Avoid Fruit Juice and Raisins: A huge part of diabetic diet guidelines is avoiding simple sugar. Skipping the candy and cake frosting might be easy enough, but hidden sources of sugar like natural fruit juice and even raisins can be very important. Even 100% natural fruit juice should be taken off the shopping list of diabetics, because its sugar content is just too high. Additionally, raisins might seem like delicious little snacks, but they are concentrated sugar content as a result of dehydration makes them terrible choices.

Avoid Fat in Various Forms: There is a connection between weight gain and an increased prevalence of diabetes, and one way that diabetic diet guidelines compensate for this is to ensure that people with the disease eat less fat, specifically bad fat, in their diets. This may seem easy when it comes to avoiding foods like fried chicken or French fries, but there are other sources of fat that might go overlooked. Bacon for instance, even when baked, is far too fatty to be included in the diet of a person with diabetes. Other less lean cuts of meat including pork and ground red meat should also be avoided, unless very lean options are available.

Add Whole Grains: These foods are particularly important for people dealing with the early signs of diabetes or prediabetes. This is because foods that contain a lot of fiber can actually help manage blood sugar levels. In some cases, people who have not developed the full blown condition may be able to avert the disease altogether, proving how powerful whole grains can truly be. Not only does fiber help slow the body’s process of absorbing sugar, it is also useful for keeping people feeling full, contributing to smaller waistlines and a reduction in the urge to overeat. Wheat pasta and pitas, whole wheat bread, brown rice, and quinoa are all good choices. Fiber rich fruits and vegetables like spinach and apples are also excellent choices. Other good choices to consider complying with diabetic diet guidelines include fiber full beans like lentils, kidney beans and chickpeas.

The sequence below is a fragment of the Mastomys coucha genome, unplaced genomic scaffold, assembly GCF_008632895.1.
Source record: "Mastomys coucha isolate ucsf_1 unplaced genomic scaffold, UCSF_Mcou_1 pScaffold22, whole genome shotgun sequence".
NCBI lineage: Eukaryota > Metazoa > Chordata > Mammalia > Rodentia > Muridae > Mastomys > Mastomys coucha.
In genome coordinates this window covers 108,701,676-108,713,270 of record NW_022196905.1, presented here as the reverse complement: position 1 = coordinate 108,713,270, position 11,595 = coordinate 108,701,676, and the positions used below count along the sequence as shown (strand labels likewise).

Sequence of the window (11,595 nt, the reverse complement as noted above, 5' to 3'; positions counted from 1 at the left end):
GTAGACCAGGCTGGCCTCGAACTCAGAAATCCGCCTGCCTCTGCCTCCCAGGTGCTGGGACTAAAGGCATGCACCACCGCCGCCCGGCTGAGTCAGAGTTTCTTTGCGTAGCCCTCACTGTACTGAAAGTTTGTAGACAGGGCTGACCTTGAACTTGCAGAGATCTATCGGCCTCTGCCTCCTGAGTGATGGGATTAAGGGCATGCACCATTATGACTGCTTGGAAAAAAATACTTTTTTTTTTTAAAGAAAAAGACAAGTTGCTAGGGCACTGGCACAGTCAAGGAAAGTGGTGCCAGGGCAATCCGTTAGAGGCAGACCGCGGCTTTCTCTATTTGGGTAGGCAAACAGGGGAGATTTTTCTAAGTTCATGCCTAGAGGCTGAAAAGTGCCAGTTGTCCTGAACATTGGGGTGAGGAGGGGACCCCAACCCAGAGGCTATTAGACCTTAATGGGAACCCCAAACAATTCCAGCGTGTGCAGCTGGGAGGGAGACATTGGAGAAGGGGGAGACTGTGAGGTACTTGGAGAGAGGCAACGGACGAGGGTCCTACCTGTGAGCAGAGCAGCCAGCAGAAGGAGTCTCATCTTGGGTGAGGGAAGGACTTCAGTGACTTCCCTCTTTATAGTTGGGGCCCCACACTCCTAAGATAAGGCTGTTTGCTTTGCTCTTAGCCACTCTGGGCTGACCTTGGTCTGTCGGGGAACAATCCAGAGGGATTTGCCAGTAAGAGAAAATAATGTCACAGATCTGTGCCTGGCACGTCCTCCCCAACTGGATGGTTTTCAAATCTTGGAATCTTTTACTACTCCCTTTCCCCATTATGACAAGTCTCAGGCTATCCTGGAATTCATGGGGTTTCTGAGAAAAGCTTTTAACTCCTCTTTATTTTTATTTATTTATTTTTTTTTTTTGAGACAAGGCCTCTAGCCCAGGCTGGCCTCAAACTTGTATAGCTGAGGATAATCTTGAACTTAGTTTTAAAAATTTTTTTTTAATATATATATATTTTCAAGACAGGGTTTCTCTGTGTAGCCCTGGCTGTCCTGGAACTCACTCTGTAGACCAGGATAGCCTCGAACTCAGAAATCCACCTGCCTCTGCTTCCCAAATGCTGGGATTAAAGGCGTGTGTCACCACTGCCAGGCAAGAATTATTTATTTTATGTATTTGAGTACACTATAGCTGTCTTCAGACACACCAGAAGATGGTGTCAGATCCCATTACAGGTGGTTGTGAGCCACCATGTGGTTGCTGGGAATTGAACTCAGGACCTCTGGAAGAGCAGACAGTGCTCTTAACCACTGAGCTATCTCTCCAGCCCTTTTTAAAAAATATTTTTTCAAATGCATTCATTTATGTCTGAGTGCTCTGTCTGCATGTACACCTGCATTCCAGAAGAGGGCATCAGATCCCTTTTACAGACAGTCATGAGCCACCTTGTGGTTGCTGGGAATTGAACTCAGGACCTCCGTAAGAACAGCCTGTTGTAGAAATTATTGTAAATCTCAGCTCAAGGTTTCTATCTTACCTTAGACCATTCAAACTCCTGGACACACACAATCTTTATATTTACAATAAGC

Introduce Natural Medicines: The purposes of diabetes medications are often two fold. The help to increase the body’s sensitivity to insulin so it can process glucose better, and they also can help the body absorb sugars more appropriately. There are many compounds found in natural foods that mimic the effects of diabetes medications that are often left out of diabetic diet guidelines that prevent people from taking advantage of them. For instance, cinnamon has been shown in some studies to reduce blood sugar levels by as much as 24% over a period of four months. And, chromium, found in many lean meats, works similarly to some medicines to help regulate blood sugar. Turmeric, the yellow spice, may work similarly to diabetes medications in terms of improving sensitivity to insulin. In fact, there are many whole foods that provide similar benefits based on some research including nuts, blueberries, green tea, vinegar and even some steak and sweets like dark chocolate.